When Reagan and Coolidge come up in the same sentence, it usually has something to do with Reagan’s placement of Coolidge’s portrait in the Cabinet Room shortly after Reagan’s inauguration in 1981. But not as well known is the radio program in which Reagan explained his reasons for recognizing the hidden worth of this predecessor. If the press corps had been tuning in during August of 1975, they might have better understood Reagan’s actions six years later. They might also have paused to consider what Coolidge accomplished, but then that could be asking too much. On this sixth day of February, Reagan’s one hundred and second birthday, here is an excerpt from that program entitled “Images,”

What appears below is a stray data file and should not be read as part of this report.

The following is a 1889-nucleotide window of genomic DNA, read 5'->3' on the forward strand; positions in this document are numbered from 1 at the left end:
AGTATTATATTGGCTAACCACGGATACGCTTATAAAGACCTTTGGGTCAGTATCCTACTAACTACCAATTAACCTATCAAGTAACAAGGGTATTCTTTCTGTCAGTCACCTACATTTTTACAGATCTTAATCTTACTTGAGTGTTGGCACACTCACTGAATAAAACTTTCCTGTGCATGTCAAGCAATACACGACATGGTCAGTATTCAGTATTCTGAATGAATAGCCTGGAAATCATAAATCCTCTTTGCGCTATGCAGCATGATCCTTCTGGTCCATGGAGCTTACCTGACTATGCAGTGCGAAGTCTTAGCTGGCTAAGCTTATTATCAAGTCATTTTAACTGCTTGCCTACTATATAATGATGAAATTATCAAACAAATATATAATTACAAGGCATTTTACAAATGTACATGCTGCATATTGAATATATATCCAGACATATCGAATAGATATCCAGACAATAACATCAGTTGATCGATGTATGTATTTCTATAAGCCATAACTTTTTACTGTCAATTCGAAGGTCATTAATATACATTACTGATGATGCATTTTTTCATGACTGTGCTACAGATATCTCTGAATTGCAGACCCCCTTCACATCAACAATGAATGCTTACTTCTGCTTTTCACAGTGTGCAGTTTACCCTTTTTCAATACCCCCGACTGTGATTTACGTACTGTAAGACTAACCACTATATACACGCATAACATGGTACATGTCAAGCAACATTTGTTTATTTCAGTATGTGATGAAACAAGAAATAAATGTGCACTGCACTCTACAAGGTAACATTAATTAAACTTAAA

“Some day it might be worthwhile to find out how images are created–and even more worthwhile to learn how false images come into being…All of us have grown up accepting with little question certain images as accurate portraits of public figures–some living, some dead. Very seldom if ever do we ask if the images are true to the original. Even less so we question how the images were created. This is probably more true of Presidents in our country because of the intense spotlight which centers on their every move…One was Calvin Coolidge the dry, unexciting New Englander who is more often than not remembered as a lacklustre almost laughable figure who just happened to live in the White House for a while…Are these…images true or false? I’ll list a few facts & you can figure out the answer for yourself. Calvin Coolidge–the man H. L. Mencken said had been weaned on a pickle. Was he a kind of do nothing President in one of those lulls in our Nation’s history? If so we should have such lulls today. There was better than full employment–jobs were competing for workers. The cost of living went down 2.3%, the Federal budget was actually reduced and some of the National debt accumulated in WWI was paid off. During Silent Cal’s presidency the number of automobiles owned by Americans tripled and a great new industry, radio, went from $60 million in sales to $842 million. They laughed when Calvin Coolidge said ‘the business of America is business,’ but we had true peace & prosperity–those things we are promised so often but given so seldom…Well as I say you can make up your own mind about the images versus the man but maybe we ought to go back and see what they did that we aren’t doing. This is Ronald Reagan–Thanks for listening” (“Reagan In His Own Hand” pp.252-3).